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Author: Subject: Bis(2-Chloroethyl) Ether - an alternate route
DDTea
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[*] posted on 3-4-2003 at 15:24
Bis(2-Chloroethyl) Ether - an alternate route


OK, story time! Your friend Samosa just came back from the Pet Shop, with a brand new bottle of 37% Formaldehyde. If you are interested, the brand name is "Pond Care" and the name of the product is simply "Formalin." It was an 8 oz (240 ml) bottle, and set me back $10.49 . Anyhow, as I came home, I went on the computer to find a Material Safety Data Sheet for 37% Formaldehyde, so I can know the safest ways to handle it, and I came across this excerpt in the "Incompatabilities section."

Quote:

Reaction with hydrochloric acid may form bis-chloromethyl ether, an OSHA regulated carcinogen.


It is not the Carcinogen part that caught my attention, but the bis-chloromethyl ether, which is very poisonous! Even more interesting, this is very related to bis-chlorethyl ether, which is another poison. And, as you may have noticed, that is very close to bis-chloroethyl Thioether, or Mustard! And its inhaled toxicity is very close to that of mustard, although it has almost no skin action since it is unable to penetrate the skin.

Now, my conclusion: this provides a very easy way to get a mustard-type Compound. However, instead of using Formaldehyde, Acetaldehyde would be reated with Hydrochloric Acid to get bis-chloroethyl ether. This is much easier than the conventional method, which involves reacting Diethyl Ether with Phosphorus Pentachloride, a chemical that is not easy to come by.

Now the questions: Iodine in place of the Chlorines in this compound, as well as Mustard, makes the compound a bit more poisonous. Would you expect Hydriotic Acid to react the same way that Hydrochloric Acid would? And also, would you expect for Acetaldehyde to react the same way as Formaldehyde?

[Edited on 4-3-03 by Samosa]
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Blind Angel
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[*] posted on 3-4-2003 at 16:01


Doing reseach yield only Iodomethyl methyl ether (closest component i found)... maybe this component get reduced to that in HI or you will simply discover a new poison to test on rat :P
I think this is a great idea to try though, would be cool to try i with Thiodiglycol too




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DDTea
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[*] posted on 6-4-2003 at 19:41


After checking the Organic Synthesis Database, here is perhaps the best (as in easiest) procedure I have found for reacting HCl with Formaldehyde...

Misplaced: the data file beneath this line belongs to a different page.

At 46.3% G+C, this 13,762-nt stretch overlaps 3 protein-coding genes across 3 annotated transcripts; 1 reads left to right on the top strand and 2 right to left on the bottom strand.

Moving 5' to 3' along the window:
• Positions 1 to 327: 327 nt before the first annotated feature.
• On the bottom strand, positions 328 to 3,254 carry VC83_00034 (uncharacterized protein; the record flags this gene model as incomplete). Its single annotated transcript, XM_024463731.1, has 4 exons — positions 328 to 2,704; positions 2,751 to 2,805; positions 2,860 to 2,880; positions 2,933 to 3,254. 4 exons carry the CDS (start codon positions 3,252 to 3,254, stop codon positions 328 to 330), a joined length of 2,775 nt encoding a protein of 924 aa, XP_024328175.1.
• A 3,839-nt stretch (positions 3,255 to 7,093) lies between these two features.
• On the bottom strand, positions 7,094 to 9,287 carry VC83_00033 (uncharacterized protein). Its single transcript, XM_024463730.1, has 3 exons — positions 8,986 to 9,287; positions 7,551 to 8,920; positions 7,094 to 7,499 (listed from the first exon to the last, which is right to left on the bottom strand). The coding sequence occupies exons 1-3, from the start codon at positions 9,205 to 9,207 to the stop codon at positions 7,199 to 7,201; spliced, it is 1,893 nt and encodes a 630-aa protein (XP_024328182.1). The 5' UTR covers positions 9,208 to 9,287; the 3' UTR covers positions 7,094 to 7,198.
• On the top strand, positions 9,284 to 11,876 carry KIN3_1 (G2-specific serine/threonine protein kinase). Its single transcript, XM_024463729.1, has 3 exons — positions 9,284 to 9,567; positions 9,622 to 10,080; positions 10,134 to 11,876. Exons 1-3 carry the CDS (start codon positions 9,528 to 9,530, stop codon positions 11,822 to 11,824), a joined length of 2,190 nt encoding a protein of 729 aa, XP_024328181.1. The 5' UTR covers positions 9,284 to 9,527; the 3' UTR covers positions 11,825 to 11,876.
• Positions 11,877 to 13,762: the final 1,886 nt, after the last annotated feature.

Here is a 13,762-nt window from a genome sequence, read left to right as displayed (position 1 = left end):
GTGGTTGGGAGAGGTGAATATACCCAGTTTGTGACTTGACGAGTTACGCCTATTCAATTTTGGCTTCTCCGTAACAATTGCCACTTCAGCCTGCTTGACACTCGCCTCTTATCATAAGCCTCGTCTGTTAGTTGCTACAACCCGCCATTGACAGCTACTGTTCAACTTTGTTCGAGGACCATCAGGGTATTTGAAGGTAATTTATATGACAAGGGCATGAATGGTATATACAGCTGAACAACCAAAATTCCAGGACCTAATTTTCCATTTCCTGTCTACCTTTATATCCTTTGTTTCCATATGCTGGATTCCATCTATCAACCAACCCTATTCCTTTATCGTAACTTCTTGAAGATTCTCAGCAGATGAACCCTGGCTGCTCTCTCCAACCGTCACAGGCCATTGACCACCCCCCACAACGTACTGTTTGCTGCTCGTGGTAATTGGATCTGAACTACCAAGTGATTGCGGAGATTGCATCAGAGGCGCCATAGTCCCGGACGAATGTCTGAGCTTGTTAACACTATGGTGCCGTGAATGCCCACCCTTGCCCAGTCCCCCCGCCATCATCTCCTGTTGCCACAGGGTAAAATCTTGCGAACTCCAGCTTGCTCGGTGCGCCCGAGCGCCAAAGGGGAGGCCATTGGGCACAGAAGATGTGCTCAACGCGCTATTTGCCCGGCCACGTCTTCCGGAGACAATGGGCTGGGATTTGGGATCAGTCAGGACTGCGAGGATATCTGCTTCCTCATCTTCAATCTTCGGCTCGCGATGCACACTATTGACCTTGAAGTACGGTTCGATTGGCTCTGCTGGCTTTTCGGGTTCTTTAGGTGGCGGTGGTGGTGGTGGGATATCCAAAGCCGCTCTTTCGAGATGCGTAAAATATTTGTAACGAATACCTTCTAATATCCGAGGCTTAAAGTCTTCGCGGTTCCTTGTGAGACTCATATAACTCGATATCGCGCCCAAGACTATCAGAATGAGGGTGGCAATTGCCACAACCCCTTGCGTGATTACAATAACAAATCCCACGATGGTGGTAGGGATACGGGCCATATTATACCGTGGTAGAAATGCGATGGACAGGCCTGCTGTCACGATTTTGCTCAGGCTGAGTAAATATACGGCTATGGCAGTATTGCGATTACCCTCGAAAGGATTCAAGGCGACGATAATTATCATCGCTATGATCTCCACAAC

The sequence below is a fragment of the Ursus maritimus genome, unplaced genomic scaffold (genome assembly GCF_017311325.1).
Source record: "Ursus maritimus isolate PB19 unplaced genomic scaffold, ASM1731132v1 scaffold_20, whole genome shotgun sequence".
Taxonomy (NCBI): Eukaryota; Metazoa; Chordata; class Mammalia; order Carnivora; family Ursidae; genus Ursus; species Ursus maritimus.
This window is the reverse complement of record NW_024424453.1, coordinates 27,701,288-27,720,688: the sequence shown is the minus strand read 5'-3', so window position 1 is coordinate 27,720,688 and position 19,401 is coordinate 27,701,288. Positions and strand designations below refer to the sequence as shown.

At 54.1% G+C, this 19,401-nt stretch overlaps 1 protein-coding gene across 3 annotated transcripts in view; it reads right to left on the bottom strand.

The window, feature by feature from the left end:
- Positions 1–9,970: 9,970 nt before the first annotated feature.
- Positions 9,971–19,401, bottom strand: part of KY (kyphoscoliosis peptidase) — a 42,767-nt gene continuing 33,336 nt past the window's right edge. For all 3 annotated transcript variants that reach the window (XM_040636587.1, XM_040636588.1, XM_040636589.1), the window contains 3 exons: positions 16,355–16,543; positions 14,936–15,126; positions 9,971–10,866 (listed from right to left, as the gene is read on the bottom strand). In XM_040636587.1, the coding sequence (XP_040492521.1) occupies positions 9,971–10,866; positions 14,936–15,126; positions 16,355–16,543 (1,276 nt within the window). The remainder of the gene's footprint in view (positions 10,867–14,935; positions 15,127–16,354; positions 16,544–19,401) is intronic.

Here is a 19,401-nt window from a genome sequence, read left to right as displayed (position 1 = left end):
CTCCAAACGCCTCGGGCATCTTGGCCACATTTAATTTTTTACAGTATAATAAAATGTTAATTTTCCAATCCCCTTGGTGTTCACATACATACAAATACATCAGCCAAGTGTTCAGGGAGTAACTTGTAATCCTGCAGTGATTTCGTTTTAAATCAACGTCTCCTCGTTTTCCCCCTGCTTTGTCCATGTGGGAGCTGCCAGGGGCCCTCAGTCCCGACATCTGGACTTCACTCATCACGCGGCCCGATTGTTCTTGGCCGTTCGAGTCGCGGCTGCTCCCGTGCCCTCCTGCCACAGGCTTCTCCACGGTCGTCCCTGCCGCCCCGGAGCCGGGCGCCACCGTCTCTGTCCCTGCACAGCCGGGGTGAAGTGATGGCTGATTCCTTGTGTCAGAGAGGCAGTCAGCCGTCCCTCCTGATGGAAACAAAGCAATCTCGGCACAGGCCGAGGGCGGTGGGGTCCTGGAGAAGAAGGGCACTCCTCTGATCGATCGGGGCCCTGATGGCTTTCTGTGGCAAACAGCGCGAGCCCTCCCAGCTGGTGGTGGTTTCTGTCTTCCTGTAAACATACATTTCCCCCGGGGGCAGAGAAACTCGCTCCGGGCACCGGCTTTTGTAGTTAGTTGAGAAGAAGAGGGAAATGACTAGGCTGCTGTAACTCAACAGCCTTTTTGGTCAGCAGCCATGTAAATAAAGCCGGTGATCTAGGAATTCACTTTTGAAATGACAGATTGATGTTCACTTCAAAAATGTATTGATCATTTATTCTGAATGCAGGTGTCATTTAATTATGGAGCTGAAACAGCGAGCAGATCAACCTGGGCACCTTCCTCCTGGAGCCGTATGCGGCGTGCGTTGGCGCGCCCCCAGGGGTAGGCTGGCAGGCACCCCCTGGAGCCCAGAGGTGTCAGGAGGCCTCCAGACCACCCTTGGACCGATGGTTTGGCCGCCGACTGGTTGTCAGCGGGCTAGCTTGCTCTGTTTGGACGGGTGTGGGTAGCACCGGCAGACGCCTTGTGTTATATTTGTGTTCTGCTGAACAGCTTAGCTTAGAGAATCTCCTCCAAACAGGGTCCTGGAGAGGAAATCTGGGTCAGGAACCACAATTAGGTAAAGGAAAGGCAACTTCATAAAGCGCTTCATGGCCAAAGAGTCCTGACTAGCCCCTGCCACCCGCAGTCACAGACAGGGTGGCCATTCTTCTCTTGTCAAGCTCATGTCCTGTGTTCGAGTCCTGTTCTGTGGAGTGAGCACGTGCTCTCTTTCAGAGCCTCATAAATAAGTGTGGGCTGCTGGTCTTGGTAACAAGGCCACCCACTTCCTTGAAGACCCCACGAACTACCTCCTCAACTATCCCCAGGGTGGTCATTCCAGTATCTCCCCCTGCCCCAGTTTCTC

1. Formaldehyde or Paraformaldehyde are put in a mixture with Sulfuric Acid.

2. Place the mix in an ice bath.

3. Slowly add Ammonium Chloride and Chlorosulfonic Acid to the mixture, trying to avoid the loss of any HCl

The purpose of the NH4Cl and Chlorosulfonic Acid is clearly to simply produce HCl in situ, so instead of those difficult-to-come-by chemicals, I will simply substitute NaCl. Sulfuric Acid and Table Salt has never failed to produce HCl before! :D

After the actual reaction, the layer of bis(chloroethyl) ether is separated and then washed, distilled under vacuum, etc. However, my goal is not for a very pure product, but simply to see if I can make it. The purity will come later, when I actually have good equipment :P. I am NOT going to work with a Class-A Carcinogen in improvised labware.
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PHILOU Zrealone
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sad.gif posted on 7-4-2003 at 02:56


All reactants must be 100% anhydrous!

CH2=O(g) + HCl(g) <--> Cl-CH2-OH
Cl-CH2-OH + CH2=O (g) --> ClCH2-O-CH3 (g)

CH2=O + 2HI --> CH3-OH + I2 (possible owing to the reductive power of HI and owing to oxydising power of CH2=O)!

CH3-CH=O + HCl <--> CH3-CHCl-OH
CH3-CHCl-OH + CH3-CH=O --> CH3-CHCl-O-CH2-CH3

I don't see how you would get
ClCH2-O-CH2Cl
ClCH2-CH2-O-CH2-CH2Cl
CH3-CHCl-O-CHCl-CH3
???????????
Since all those halides are hydrolytically unstable!


:(:(:(




PH Z (PHILOU Zrealone)

"Physic is all what never works; Chemistry is all what stinks and explodes!"-"Life that deadly disease, sexually transmitted."(W.Allen)
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DDTea
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[*] posted on 7-4-2003 at 10:35


The reaction proceeds as follows:

2 CH2=O + 2 HCl --> (ClCH2)2O + H2O

However, ClCH2-O-CH2Cl is indeed unstable in water. It does dissolve in water, but is soon broken down to HCl and Formaldehyde, if I recall correctly.

http://www.orgsyn.org/orgsyn/prep.asp?prep=cv4p0101

This is the synthesis from the Organic Synthesis Database.
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